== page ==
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Revista de Biología Tropical

On-line version ISSN 0034-7744Print version ISSN 0034-7744


PERIS, Josep Enric et al. Reunion overseas: introduced wild boars and cultivated orange trees interact in the Brazilian Atlantic Forest. Rev. biol. trop [online]. 2019, vol.67, n.4, pp.901-912. ISSN 0034-7744.


Little is known concerning novel interactions between species that typically interact in their native range but, as a consequence of human activity, are also interacting out of their original distribution under new ecological conditions. Objective: We investigate the interaction between the orange tree and wild boar, both of which share Asian origins and have been introduced to the Americas (i.e. the overseas). Methods: Specifically, we assessed whether i) wild boars consume orange (Citrus sinensis) fruits and seeds in orchards adjacent to a remnant of the Atlantic Forest of Brazil, ii) the orange seeds are viable after passing through boar’s digestive tract and iii) whether the orange tree may naturalise in the forest remnant assisted by wild boars. Results: Our camera surveys indicated that wild boar was by far the most frequent consumer of orange fruits (40.5 % of camera trap-days). A considerable proportion of sown orange seeds extracted from fresh boar feces emerged seedlings (27.8 %, N = 386) under controlled greenhouse conditions. Further, 37.6 % of sown seeds (N = 500) in the forest remnant emerged seedlings in July 2015; however, after ~4 years (March 2019) only 9 seedlings survived (i.e. 4.8 %, N = 188). Finally, 52 sweet orange seedlings were found during surveys within the forest remnant which is intensively used by wild boars. This study indicates a high potential of boars to act as effective seed dispersers of the sweet orange. However, harsh competition with native vegetation and the incidence of lethal diseases, which quickly kill sweet orange trees under non-agricultural conditions, could seriously limit orange tree establishment in the forest. Conclusions: Our results have important implications not only because the wild boar could be a vector of potential invasive species, but also because they disperse seeds of some native species (e.g. the queen palm, Syagrus romanzofiana) in defaunated forests, where large native seed dispersers are missing; thus, wild boars could exert critical ecological functions lost due to human activity.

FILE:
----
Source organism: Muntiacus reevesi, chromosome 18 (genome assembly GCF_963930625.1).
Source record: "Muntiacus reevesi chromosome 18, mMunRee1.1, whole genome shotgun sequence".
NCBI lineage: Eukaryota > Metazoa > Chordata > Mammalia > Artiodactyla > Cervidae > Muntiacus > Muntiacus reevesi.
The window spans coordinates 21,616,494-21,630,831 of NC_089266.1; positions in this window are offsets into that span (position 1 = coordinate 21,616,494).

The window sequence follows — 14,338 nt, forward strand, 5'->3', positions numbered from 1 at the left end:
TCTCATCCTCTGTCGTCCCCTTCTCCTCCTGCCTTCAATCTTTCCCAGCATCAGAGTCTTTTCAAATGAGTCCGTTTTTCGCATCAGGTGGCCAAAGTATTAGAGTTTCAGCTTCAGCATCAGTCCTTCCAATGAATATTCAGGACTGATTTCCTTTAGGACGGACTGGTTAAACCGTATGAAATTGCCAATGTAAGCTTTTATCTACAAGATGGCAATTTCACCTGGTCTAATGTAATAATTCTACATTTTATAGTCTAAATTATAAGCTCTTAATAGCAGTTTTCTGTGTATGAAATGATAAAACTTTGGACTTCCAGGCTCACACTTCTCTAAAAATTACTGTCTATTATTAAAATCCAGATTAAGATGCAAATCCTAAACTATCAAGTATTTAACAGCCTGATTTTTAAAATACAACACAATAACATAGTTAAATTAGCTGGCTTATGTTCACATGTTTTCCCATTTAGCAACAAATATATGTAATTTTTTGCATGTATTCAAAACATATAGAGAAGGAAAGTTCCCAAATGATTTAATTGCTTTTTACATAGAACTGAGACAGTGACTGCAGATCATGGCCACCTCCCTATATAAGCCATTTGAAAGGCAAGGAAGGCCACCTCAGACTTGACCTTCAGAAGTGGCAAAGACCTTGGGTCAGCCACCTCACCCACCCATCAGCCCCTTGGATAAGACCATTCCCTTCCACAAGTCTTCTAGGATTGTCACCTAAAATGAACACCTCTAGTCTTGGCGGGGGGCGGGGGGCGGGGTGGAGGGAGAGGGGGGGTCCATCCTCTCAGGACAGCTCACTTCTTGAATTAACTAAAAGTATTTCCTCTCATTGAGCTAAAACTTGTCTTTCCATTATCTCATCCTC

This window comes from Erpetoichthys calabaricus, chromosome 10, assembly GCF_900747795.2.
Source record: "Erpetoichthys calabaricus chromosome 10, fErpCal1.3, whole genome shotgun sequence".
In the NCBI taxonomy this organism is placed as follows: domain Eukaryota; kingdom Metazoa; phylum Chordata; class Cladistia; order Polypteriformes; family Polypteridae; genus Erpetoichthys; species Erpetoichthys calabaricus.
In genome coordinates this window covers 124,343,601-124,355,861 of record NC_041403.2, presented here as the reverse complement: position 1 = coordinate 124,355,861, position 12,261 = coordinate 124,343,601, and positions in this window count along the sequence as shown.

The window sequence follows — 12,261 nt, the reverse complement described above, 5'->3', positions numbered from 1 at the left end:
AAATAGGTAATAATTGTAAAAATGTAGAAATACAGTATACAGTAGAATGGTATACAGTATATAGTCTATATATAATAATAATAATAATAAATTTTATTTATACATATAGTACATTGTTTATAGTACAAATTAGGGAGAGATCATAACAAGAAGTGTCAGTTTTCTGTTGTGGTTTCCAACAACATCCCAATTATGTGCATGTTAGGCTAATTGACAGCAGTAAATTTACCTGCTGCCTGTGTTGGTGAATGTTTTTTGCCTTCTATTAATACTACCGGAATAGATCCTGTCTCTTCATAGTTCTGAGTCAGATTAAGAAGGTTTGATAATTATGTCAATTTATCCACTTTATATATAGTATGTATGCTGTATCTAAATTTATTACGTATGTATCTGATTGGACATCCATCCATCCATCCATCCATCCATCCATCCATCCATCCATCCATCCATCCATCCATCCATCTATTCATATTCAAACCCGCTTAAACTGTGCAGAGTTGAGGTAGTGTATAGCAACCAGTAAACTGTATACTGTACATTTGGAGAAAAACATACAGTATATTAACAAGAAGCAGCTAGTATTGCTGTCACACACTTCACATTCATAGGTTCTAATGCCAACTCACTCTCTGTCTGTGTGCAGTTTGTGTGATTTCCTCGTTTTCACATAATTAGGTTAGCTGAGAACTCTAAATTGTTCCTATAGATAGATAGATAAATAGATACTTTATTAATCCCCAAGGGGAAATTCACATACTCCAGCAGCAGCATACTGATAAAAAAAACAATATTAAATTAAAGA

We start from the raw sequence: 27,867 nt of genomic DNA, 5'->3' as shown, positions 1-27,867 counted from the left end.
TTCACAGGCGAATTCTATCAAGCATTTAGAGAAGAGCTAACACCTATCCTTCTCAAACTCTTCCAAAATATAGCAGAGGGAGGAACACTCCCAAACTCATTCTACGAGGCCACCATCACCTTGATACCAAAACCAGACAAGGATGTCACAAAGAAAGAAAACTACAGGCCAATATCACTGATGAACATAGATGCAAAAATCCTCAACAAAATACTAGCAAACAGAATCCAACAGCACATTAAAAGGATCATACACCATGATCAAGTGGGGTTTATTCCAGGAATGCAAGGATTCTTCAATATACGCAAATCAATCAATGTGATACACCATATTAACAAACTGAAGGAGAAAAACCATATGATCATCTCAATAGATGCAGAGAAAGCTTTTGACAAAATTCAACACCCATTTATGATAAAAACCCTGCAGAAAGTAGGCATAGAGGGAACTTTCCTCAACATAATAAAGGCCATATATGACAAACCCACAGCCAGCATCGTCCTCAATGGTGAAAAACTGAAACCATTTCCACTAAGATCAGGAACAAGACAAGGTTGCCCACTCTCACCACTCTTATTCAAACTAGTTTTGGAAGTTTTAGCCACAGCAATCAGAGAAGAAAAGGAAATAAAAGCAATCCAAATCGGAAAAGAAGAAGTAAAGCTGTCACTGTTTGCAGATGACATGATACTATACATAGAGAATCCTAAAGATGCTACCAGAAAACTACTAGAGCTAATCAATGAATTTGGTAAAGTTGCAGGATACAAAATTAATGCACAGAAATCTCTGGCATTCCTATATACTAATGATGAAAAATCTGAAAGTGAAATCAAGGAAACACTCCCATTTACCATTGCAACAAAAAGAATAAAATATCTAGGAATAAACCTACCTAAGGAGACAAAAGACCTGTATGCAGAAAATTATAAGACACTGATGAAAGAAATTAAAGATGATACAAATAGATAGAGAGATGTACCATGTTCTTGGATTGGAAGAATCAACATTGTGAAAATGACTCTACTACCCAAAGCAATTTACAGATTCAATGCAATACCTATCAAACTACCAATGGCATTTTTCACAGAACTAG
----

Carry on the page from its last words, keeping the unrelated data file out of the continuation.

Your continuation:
Keywords : agroecosystems; Citrus; frugivory; invasions; naturalization; novel interactions; seed dispersal; Sus scrofa.

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